BIS: The Opening Riposte

The opening riposte came from the Bank for International Settlements, the “bank for central banks.” In their annual report, released this week, they talked about “euphoric” financial markets that have become detached from reality. They clearly – clearly in central banker-speak, that is – fingered the culprit as the ultralow monetary policies being pursued around the world. These are creating capital markets that are “extraordinarily buoyant.”

The report opens with this line: “A new policy compass is needed to help the global economy step out of the shadow of the Great Financial Crisis. This will involve adjustments to the current policy mix and to policy frameworks with the aim of restoring sustainable and balanced economic growth.”

The Financial Times weighed in with this summary: “Leading central banks should not fall into the trap of raising rates ‘too slowly and too late,’ the BIS said, calling for policy makers to halt the steady rise in debt burdens around the world and embark on reforms to boost productivity. In its annual report, the BIS also warned of the risks brewing in emerging markets, setting out early warning indicators of possible banking crises in a number of jurisdictions, including most notably China.”

“The risk of normalizing too late and too gradually should not be underestimated,” the BIS said in a follow-up statement on Sunday. “Particularly for countries in the late stages of financial booms, the trade-off is now between the risk of bringing forward the downward leg of the cycle and that of suffering a bigger bust later on,” the BIS report said.

The Financial Times noted that the BIS “has been a longstanding sceptic about the benefits of ultra-stimulative monetary and fiscal policies, and its latest intervention reflects mounting concern that the rebound in capital markets and real estate is built on fragile foundations.”

The New York Times delved further into the story:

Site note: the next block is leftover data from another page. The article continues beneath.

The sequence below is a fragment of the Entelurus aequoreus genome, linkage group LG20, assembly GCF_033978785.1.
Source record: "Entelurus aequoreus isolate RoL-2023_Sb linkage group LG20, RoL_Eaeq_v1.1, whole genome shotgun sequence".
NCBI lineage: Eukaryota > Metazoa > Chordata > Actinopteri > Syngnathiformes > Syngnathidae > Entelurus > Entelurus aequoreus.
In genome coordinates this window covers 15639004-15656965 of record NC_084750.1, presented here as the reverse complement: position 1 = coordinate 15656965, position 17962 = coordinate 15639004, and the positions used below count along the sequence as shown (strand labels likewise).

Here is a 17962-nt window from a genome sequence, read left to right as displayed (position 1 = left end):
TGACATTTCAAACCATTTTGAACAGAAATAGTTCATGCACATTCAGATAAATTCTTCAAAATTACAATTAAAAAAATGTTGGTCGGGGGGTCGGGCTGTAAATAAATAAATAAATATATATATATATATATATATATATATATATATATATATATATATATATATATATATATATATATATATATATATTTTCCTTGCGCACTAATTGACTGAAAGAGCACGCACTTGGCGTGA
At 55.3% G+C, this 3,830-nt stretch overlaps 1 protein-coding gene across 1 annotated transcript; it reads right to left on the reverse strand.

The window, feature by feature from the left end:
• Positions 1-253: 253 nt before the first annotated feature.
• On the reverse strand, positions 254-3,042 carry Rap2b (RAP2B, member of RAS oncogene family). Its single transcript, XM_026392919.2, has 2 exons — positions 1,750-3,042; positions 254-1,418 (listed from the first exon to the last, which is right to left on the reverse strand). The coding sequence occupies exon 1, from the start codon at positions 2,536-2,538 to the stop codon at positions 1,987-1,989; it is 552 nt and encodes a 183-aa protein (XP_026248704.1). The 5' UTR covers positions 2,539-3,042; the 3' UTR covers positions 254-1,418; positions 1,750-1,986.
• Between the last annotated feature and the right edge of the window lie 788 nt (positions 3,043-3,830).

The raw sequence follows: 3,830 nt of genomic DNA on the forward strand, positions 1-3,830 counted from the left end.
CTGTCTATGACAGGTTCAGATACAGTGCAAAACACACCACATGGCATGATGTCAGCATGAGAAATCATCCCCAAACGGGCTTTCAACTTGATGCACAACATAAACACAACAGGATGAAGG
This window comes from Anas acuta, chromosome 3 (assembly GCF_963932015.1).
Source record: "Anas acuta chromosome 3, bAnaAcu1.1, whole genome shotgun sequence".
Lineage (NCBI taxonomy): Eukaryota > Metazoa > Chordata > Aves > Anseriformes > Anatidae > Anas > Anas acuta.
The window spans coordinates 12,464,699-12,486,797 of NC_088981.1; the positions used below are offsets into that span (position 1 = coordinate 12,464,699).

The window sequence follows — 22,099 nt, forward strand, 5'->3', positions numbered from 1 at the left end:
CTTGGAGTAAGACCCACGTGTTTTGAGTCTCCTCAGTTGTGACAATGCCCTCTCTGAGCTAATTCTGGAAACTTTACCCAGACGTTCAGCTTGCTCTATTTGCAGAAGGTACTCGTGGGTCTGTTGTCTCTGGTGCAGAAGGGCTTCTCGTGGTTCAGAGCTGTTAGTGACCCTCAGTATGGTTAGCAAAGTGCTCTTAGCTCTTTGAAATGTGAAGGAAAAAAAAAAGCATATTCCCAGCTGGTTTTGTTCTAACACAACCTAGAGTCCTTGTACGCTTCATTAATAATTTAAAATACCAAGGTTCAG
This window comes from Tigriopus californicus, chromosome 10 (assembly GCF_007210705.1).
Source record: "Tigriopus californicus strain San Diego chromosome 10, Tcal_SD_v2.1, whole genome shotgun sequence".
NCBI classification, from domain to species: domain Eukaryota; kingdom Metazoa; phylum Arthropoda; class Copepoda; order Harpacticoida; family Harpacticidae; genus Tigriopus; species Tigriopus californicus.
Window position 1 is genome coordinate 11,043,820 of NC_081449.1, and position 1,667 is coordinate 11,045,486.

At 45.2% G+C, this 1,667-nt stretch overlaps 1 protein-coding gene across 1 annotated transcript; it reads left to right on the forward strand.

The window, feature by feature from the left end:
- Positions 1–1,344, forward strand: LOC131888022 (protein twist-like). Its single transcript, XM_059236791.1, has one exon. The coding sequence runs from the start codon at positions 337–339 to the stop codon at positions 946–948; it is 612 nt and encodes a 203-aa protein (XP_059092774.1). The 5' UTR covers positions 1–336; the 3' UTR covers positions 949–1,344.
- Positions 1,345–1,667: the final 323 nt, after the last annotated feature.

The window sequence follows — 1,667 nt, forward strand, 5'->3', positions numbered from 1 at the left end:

There is a disappointing element of déjà vu in all this,” Claudio Borio, head of the monetary and economic department at the BIS, said in an interview ahead of Sunday’s release of the report. He described the report “as a call to action.”

The organization said governments should do more to improve the performance of their economies, such as reducing restrictions on hiring and firing. The report also urged banks to raise more capital as a cushion against risk and to speed efforts to deal with past problems. Countries that are growing quickly, like some emerging markets, must be alert to the danger of overheating, the group said.

The signs of financial imbalances are there,” Mr. Borio said. “That’s why we are emphasizing it is important to take further action while the time is still there.”

The B.I.S. report said debt levels in many emerging markets, as well as Switzerland, “are well above the threshold that indicates potential trouble.” (Source: New York Times)

Casual observers will be forgiven if they come away with the impression that the BIS document was seriously influenced by supply-siders and Austrian economists. Someone at the Bank for International Settlements seems to have channeled their inner Hayek. They pointed out that despite the easy monetary policies around the world, investment has remained weak and productivity growth has stagnated. There is even talk of secular (that is, chronic) stagnation. They talk about the need for further capitalization of many banks (which can be read, of European banks). They decry the rise of public and private debt.

Read this from their webpage introduction to the report:

To return to sustainable and balanced growth, policies need to go beyond their traditional focus on the business cycle and take a longer-term perspective – one in which the financial cycle takes centre stage. They need to address head-on the structural deficiencies and resource misallocations masked by strong financial booms and revealed only in the subsequent busts. The only source of lasting prosperity is a stronger supply side. It is essential to move away from debt as the main engine of growth.

“Good policy is less a question of seeking to pump up growth at all costs than of removing the obstacles that hold it back,” the BIS argued in the report, saying the recent upturn in the global economy offers a precious opportunity for reform and that policy needs to become more symmetrical in responding to both booms and busts.